The 1996 discovery of the 9,000-year-old remains of a hunter—known as Kennewick Man—near the Washington-Oregon border presented an intriguing puzzle to archaeologists studying the peopling of the Americas.
While he was clearly an early American, he had a larger skull and a narrower face that projected farther forward than those of modern Native Americans. These physical discrepancies led scientists to question whether he was a direct ancestor of modern Native Americans, or if a different group of people migrated to the Americas and gave rise to them.
An answer might have been found in a 150-foot-deep water-filled trench known as Hoyo Negro (“black hole”) in an underwater cave system in Mexico’s Yucatán. There, in 2007, divers found the nearly intact skeleton of a 15- to 16-year-old girl they called Naia (for the Greek water nymph). This year, scientists announced what Naia’s remains revealed.
Multiple methods used to date her teeth and bones suggests that she lived between 12,000 and 13,000 years ago, making her one of the earliest humans ever found in the Americas. Analysis of her mitochondrial DNA, which is passed from mother to child, show that she had a constellation of genes that is common among modern Native Americans.. Her skull construction is also similar to that of Kennewick Man.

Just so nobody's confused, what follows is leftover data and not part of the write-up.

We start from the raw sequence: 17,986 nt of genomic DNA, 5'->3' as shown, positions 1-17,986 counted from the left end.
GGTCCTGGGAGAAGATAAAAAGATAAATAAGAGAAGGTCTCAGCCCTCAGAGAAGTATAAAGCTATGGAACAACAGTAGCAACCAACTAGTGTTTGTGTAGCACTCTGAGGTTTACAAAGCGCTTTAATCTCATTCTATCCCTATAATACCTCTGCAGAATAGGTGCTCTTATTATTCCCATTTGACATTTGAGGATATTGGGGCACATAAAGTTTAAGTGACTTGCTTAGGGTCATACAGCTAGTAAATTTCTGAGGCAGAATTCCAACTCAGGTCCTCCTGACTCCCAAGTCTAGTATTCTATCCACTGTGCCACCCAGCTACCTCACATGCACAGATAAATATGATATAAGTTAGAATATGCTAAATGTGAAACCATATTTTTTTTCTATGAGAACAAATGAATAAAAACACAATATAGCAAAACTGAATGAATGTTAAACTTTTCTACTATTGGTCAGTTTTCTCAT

“She has the physical characteristics we expect to see in Paleoamericans, and the genetics say she and modern Native Americans share ancestry,” says James Chatters, an archaeologist who has studied both Naia and Kennewick Man.
These two ancient Americans—and modern Native Americans—can likely all trace their heritage back to the same source population, a group that is thought to have been isolated for thousands of years in Beringia, the land mass that once connected Asia and the Americas. Researchers now believe that adaptations over the past 13,000 years in the Americas produced changes in appearance, leading to the features we commonly see among today’s Native Americans.